Tuesday, October 11, 2011

Obama’s Own Words Diminish His Leadership

He may have the most negative leadership style since Jimmy Carter.

Here’s how he talks (From his speech to the 93rd Annual Convention, American Legion, Minneapolis, Minnesota, August 30, 2011):

"Don’t give up!

We Americans have been through tough times before, much tougher times than these. And we didn't just get through them, we emerged stronger than before. Not by luck. Not by chance. But because in hard times, Americans don't quit. We don't give up. We summon the spirit that says, when we come together, we choose to move forward together, there's absolutely nothing we can't achieve."

68 words, 8 negatives.
Mobilizing language is the most powerful tool any leader has. Obama has shown a consistent pattern of disabling his most significant ideas and constructive concepts with needless, negative, demotivational language.

Here’s what he should have said :

Americans have been through tough times before, much tougher times than these, and every time we emerged stronger than before. We made our own luck. We took some chances. That’s because in hard times, Americans always stay the course or choose a new one. We have always joined in a common spirit that when we choose to move forward together, we can overcome any obstacle, any barrier, any distraction to achieve whatever we set our minds and collective energies to accomplishing. It’s time for every American to ask themselves what they can do for America today, and just do it.

Abraham Lincoln knew how to use negative words as powerful image energizers and memorability enhancers.

Here’s the Gettysburg Address:


“Four score and seven years ago our fathers brought forth on this continent a new nation, conceived in Liberty, and dedicated to the proposition that all men are created equal. Now we are engaged in a great civil war, testing whether that nation, or any nation, so conceived and so dedicated, can long endure. We are met on a great battle-field of that war. We have come to dedicate a portion of that field, as a final resting place for those who here gave their lives that that nation might live. It is altogether fitting and proper that we should do this.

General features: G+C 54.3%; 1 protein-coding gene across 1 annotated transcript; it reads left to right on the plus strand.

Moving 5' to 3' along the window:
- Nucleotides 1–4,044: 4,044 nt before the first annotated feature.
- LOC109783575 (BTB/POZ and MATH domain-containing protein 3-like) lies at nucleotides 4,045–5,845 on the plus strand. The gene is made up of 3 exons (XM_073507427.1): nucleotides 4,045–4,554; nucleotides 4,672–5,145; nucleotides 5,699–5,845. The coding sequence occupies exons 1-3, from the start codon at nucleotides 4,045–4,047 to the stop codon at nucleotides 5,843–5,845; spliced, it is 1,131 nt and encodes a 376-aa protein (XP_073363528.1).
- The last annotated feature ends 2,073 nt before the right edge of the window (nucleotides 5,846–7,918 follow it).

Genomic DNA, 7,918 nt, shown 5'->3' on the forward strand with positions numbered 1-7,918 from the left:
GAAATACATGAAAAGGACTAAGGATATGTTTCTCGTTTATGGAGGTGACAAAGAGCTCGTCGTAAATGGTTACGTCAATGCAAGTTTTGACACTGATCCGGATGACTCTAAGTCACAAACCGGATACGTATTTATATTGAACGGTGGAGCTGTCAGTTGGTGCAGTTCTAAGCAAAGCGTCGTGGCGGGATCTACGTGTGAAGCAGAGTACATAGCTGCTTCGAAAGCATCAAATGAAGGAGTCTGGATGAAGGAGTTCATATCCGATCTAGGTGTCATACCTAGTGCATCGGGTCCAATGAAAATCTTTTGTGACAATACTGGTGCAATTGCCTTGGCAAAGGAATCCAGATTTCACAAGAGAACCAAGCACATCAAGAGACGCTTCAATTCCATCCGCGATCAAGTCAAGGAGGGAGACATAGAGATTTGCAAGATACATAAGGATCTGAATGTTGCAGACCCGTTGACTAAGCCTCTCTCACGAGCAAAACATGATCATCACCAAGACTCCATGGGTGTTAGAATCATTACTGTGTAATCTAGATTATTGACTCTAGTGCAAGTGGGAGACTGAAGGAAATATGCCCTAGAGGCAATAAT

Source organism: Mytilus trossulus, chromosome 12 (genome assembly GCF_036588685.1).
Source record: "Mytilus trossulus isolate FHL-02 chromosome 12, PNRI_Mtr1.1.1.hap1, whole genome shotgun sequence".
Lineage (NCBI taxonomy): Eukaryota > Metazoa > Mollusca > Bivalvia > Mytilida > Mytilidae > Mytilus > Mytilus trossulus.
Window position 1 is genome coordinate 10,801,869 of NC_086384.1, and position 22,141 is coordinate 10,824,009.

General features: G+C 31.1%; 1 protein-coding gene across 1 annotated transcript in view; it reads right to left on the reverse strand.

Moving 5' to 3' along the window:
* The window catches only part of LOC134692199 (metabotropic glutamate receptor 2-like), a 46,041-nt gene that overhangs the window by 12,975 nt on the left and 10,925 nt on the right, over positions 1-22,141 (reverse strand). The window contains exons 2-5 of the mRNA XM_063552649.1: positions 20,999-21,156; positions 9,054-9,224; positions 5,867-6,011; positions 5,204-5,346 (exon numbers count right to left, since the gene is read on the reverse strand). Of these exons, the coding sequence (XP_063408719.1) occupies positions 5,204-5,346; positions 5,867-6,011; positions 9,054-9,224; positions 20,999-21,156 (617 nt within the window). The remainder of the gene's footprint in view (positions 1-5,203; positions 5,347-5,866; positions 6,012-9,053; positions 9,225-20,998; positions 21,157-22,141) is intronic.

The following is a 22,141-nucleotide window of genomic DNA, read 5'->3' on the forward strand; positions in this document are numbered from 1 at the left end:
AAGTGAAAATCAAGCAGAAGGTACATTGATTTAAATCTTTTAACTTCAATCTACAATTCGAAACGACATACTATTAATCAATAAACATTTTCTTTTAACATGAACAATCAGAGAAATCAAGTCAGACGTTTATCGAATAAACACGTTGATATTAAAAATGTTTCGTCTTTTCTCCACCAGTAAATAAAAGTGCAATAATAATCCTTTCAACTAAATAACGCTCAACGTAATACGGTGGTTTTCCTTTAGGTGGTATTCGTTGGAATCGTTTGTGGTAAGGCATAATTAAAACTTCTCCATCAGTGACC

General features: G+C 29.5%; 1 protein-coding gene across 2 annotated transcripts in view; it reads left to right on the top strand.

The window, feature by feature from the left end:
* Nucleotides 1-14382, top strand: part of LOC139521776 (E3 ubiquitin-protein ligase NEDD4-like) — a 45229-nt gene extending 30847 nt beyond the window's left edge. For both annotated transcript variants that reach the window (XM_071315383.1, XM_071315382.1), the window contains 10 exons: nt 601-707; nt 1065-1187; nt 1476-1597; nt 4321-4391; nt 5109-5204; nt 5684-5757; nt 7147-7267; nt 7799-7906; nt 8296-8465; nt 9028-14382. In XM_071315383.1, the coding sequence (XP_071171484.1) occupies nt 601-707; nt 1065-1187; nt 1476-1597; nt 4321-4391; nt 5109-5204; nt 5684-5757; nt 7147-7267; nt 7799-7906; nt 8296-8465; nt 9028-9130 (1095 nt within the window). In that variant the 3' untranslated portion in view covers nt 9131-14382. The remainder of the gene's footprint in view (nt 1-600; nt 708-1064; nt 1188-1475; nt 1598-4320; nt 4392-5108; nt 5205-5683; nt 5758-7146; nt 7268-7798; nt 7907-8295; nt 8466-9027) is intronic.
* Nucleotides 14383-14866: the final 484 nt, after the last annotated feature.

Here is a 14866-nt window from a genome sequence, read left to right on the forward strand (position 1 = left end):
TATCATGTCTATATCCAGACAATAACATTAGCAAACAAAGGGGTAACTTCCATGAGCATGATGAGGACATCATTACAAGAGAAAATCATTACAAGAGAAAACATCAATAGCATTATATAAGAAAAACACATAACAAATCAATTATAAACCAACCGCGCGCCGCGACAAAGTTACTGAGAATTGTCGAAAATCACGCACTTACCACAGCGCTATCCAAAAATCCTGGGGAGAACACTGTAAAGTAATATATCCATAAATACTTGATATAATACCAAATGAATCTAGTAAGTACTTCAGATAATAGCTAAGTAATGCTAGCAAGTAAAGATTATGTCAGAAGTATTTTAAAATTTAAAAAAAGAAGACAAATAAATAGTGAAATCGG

But, in a larger sense, we can not dedicate -- we can not consecrate -- we can not hallow -- this ground. The brave men, living and dead, who struggled here, have consecrated it, far above our poor power to add or detract. The world will little note, nor long remember what we say here, but it can never forget what they did here. It is for us the living, rather, to be dedicated here to the unfinished work which they who fought here have thus far so nobly advanced. It is rather for us to be here dedicated to the great task remaining before us -- that from these honored dead we take increased devotion to that cause for which they gave the last full measure of devotion -- that we here highly resolve that these dead shall not have died in vain -- that this nation, under God, shall have a new birth of freedom -- and that government of the people, by the people, for the people, shall not perish from the earth.”



277 words, 7 negative words or phrases, but what a difference.

To be fair, let’s look at what Lincoln could have said had I edited out his negatives:

But, in a larger sense, only the brave men, living and dead, who struggled here, can adequately consecrate this ground. The world will little note, nor long remember what we say here, but it must remember what they did here. It is for us the living, rather, to be dedicated here to the work that remains to be done which they who fought here have thus far so nobly advanced. It is rather for us to be here dedicated to the great task remaining before us—that from these honored dead we take increased devotion to that cause for which they gave the last full measure of devotion—that we here highly resolve that these dead shall have died so this nation, under God, shall have a new birth of freedom—and that government: of the people, by the people, for the people, shall last forever.

You can decide on these:

In the case of Richard Nixon’s famous, "I am not a crook.” If we remove the negative we get, "I am a crook.” The truth.


With President Clinton’s remark, “I did not have sex with that woman.” My edit would have changed history, “I had sex with that woman.” The truth, again.


The lesson: Negative language is always erroneous, error prone, confusing, unclear, wrong, and leads away from the truth. Negative language starts or prolongs all arguments, contentious situations, divorces, and wars. Test it yourself.

Leaders who lead avoid negative language or, like Lincoln, truly know how to use these flammable words correctly.
By James E. Lukaszewski

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